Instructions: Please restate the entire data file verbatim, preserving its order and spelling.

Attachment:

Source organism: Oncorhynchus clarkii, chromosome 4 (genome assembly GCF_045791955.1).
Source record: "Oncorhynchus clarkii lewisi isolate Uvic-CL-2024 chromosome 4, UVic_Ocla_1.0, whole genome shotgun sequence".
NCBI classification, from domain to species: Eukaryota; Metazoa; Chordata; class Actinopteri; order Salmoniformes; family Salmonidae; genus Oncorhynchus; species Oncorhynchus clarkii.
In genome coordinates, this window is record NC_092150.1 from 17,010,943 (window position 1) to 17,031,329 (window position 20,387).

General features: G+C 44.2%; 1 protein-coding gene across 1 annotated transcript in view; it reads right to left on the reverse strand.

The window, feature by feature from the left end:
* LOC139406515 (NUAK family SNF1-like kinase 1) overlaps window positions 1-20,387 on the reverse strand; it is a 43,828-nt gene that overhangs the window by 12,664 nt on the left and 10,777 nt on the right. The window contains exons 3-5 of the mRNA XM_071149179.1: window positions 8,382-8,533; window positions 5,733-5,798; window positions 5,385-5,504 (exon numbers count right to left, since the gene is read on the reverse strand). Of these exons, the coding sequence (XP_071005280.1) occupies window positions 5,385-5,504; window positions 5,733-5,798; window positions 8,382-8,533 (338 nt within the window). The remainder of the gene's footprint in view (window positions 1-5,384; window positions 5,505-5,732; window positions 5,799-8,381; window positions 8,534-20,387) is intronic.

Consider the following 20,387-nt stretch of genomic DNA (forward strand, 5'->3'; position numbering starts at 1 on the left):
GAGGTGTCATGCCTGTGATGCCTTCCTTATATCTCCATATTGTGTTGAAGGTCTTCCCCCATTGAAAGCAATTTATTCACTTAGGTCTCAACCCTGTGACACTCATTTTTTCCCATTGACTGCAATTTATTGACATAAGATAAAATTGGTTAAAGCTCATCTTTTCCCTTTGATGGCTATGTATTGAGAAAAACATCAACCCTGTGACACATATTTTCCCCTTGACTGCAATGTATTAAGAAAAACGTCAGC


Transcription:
Source organism: Oncorhynchus clarkii, chromosome 4 (genome assembly GCF_045791955.1).
Source record: "Oncorhynchus clarkii lewisi isolate Uvic-CL-2024 chromosome 4, UVic_Ocla_1.0, whole genome shotgun sequence".
NCBI classification, from domain to species: Eukaryota; Metazoa; Chordata; class Actinopteri; order Salmoniformes; family Salmonidae; genus Oncorhynchus; species Oncorhynchus clarkii.
In genome coordinates, this window is record NC_092150.1 from 17,010,943 (window position 1) to 17,031,329 (window position 20,387).

General features: G+C 44.2%; 1 protein-coding gene across 1 annotated transcript in view; it reads right to left on the reverse strand.

The window, feature by feature from the left end:
* LOC139406515 (NUAK family SNF1-like kinase 1) overlaps window positions 1-20,387 on the reverse strand; it is a 43,828-nt gene that overhangs the window by 12,664 nt on the left and 10,777 nt on the right. The window contains exons 3-5 of the mRNA XM_071149179.1: window positions 8,382-8,533; window positions 5,733-5,798; window positions 5,385-5,504 (exon numbers count right to left, since the gene is read on the reverse strand). Of these exons, the coding sequence (XP_071005280.1) occupies window positions 5,385-5,504; window positions 5,733-5,798; window positions 8,382-8,533 (338 nt within the window). The remainder of the gene's footprint in view (window positions 1-5,384; window positions 5,505-5,732; window positions 5,799-8,381; window positions 8,534-20,387) is intronic.

Consider the following 20,387-nt stretch of genomic DNA (forward strand, 5'->3'; position numbering starts at 1 on the left):
GAGGTGTCATGCCTGTGATGCCTTCCTTATATCTCCATATTGTGTTGAAGGTCTTCCCCCATTGAAAGCAATTTATTCACTTAGGTCTCAACCCTGTGACACTCATTTTTTCCCATTGACTGCAATTTATTGACATAAGATAAAATTGGTTAAAGCTCATCTTTTCCCTTTGATGGCTATGTATTGAGAAAAACATCAACCCTGTGACACATATTTTCCCCTTGACTGCAATGTATTAAGAAAAACGTCAGC